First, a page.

O.J. Simpson -vs- Marcia
Suggest a game
Tell a Friend
Try our other Celebrity Checkers
(for best results, set
your Tools/Internet Options/Settings to 'Automatically', not 'Every visit to the page')
O.J. Ten Years Later
By GREG MORAGO | The Hartford
Posted June 3, 2004
Before the barking dog, the car chase, the bloody glove - before all of the things that
made the O.J. Simpson trial one of the most unforgettable cases in American jurisprudence
history - there was murder.
On the night of June 12, 1994, Simpson's ex-wife, Nicole Brown Simpson, and her friend Ron
Goldman were slain at Simpson's home in Brentwood, Calif., according to police. Their
bodies were found early the next day, in a scene that was described as blood flowing
"like a river."
What happened next was nearly 16 months of riveting drama and a criminal trial that was
one of the longest in U.S. history. O.J. Simpson was found not guilty on Oct. 3, 1995. By
then, Americans had become intimately aware of nearly every aspect of Simpson's personal
life and those of the key players in the trial.
People were polarized by the verdict (one of those rare moments when everything came to
a standstill), and no one involved in the case emerged unchanged.
"I know a great deal about fame. Fame is one of my favorite subjects in the world. I
spent my entire adult life among the famous," says author Dominick Dunne, who
chronicled the trial for Vanity Fair. "There is fame of achievement, and there is
event fame. Because of the event of a murder, people became famous for the time this trial
lasted. Judge Ito, F. Lee Bailey, Marcia Clark and a couple of others became known figures
throughout the land. And it changed them. It was life altering for everyone
It also significantly changed perceptions about the U.S. legal system, about how reporters
cover the news and about the existing racial divide in this country.
"For many people, it was their first exposure to that branch of government, to the
judicial branch of government. Obviously, the celebrity aspect and the stakes were high,
but it was the first time that many people truly saw a courtroom and a trial unfold from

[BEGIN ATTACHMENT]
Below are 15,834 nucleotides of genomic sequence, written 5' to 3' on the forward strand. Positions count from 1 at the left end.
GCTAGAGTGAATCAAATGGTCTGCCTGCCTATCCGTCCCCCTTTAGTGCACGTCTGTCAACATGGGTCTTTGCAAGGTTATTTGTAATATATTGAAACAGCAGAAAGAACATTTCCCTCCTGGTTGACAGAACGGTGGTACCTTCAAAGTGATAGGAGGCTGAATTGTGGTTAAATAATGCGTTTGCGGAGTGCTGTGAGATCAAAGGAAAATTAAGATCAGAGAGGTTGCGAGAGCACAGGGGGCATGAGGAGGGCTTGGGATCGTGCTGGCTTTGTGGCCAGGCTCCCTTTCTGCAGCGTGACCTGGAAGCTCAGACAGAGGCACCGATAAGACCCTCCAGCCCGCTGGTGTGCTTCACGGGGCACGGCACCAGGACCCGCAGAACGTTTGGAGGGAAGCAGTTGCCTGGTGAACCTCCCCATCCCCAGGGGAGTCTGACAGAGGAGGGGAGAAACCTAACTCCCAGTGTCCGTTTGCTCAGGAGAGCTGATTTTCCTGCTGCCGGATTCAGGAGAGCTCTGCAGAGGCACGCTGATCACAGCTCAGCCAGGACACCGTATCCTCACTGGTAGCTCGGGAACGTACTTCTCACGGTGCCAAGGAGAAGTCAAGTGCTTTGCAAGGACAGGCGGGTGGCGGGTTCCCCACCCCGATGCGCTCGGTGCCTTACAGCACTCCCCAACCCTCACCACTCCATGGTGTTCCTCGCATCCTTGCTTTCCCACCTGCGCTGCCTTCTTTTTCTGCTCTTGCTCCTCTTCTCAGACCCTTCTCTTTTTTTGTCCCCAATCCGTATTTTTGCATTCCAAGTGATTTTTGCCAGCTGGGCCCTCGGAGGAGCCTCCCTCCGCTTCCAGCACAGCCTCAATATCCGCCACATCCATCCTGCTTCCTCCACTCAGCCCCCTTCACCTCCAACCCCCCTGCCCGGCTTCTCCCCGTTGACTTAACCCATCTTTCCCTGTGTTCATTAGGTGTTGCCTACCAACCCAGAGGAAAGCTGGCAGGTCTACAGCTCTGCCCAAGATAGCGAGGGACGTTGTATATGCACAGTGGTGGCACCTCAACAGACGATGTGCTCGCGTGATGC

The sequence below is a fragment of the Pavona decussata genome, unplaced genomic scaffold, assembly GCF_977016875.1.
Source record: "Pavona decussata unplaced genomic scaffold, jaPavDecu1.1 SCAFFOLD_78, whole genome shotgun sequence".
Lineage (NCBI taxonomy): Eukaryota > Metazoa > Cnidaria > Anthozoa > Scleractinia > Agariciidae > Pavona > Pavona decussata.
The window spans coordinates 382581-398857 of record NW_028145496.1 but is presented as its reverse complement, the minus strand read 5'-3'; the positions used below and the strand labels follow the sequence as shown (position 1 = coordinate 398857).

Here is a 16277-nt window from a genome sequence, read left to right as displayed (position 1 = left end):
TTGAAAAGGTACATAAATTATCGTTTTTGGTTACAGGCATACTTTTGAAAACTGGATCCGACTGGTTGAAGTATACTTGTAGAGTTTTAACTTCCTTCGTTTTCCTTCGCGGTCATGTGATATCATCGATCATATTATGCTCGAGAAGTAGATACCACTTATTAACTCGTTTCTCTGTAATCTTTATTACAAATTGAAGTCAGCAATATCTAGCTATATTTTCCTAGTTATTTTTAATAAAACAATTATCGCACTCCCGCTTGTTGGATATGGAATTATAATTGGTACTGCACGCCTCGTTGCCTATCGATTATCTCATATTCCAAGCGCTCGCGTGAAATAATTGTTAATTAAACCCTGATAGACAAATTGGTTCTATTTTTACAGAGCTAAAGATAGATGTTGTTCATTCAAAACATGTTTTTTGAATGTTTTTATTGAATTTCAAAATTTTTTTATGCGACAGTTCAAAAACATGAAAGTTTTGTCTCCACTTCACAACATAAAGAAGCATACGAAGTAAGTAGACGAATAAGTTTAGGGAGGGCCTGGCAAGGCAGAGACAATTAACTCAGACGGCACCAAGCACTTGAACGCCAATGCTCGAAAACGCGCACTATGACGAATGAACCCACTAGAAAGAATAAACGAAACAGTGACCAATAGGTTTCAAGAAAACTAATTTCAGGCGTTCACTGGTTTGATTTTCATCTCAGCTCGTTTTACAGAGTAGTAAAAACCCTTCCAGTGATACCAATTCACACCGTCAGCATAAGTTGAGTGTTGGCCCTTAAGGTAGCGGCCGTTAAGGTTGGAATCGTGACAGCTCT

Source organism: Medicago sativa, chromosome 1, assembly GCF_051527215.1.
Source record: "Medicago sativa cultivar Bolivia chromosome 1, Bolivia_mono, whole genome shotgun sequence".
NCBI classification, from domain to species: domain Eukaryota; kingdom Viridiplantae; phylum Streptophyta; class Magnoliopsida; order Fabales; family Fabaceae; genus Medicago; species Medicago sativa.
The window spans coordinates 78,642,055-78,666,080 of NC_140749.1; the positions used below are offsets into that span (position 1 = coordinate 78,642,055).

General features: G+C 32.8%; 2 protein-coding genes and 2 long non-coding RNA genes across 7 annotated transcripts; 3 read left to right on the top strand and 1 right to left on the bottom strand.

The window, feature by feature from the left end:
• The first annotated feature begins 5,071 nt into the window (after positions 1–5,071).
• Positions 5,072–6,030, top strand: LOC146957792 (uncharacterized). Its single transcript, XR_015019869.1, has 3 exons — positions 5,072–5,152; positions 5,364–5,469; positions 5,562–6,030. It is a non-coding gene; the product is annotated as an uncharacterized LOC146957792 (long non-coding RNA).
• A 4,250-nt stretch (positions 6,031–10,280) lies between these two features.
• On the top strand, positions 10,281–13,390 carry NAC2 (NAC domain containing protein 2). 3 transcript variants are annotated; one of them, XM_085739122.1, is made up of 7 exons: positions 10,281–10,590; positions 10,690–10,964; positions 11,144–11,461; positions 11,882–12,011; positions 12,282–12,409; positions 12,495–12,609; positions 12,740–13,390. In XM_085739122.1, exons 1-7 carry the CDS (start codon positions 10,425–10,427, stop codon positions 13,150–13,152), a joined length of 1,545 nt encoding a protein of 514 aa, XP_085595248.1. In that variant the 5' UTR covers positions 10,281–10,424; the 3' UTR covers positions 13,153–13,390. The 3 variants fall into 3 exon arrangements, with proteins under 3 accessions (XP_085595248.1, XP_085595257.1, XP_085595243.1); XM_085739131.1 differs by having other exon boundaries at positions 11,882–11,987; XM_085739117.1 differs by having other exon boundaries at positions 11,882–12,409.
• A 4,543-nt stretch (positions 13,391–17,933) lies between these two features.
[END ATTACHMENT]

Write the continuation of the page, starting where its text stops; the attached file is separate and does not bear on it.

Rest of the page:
beginning to end," says Henry Schleiff, chairman and CEO of Court TV, which doggedly
covered the trial.
The presence of cameras in the courtroom allowed viewers to follow every step of the
"There are many people who believe that O.J. was guilty, as he was proven to be in
the civil trial," Schleiff says. "Regardless of what you believe, it was an
opportunity for people to see it and have opinions on both sides of the issue of guilt or
innocence. A second lesson is that many people had never heard the term forensics before.
It was almost the initial opportunity to understand that science could be applied to an
The Simpson case was unlike anything reporters had encountered before, Dunne says.
"Has there ever been a case like it? No. It was a totally unique experience for every
single reporter, both television and print, who covered it," he says.
Anyone who had a part in that trial shares a bond, Dunne says - even those on opposing
sides of the case: "It's like a buddy you run into who you were in World War II with.
You can't run into anyone and not talk about it."
There will be lots of talk about the case as the 10-year anniversary of the murders
approaches. The anniversary undoubtedly will be met with special reports and endless
replays of images from the investigation and trial. Those images will no doubt bring back
memories for millions of Americans who were riveted by what was called "the trial of
Here are some of the key players in that case and what has happened since in their lives:
F. Lee Bailey - The legendary defense attorney made headlines of his own when he
was disbarred in Florida and Massachusetts in 2001 for mishandling millions of dollars
owned by a former client who was a convicted drug dealer. A frequent guest expert on
television, Bailey's star clients have included Simpson, Patricia Hearst and the Boston
Denise Brown - The outspoken sister of Nicole Brown Simpson heads the Nicole Brown
Charitable Foundation and has become an activist against domestic violence. The foundation
is planning to establish Nicole's House, a transitional residence for battered women
trying to start a new life. Brown recently blasted Marcia Clark for botching the trial and
then "trashing" the family in her book, "Without a Doubt."
Marcia Clark - The lead co-prosecutor in the case no longer practices but has
remained visible as a television legal analyst. She's doing legal commentary on the
Michael Jackson case for "Entertainment Tonight." She earned $4.2 million for
"Without a Doubt."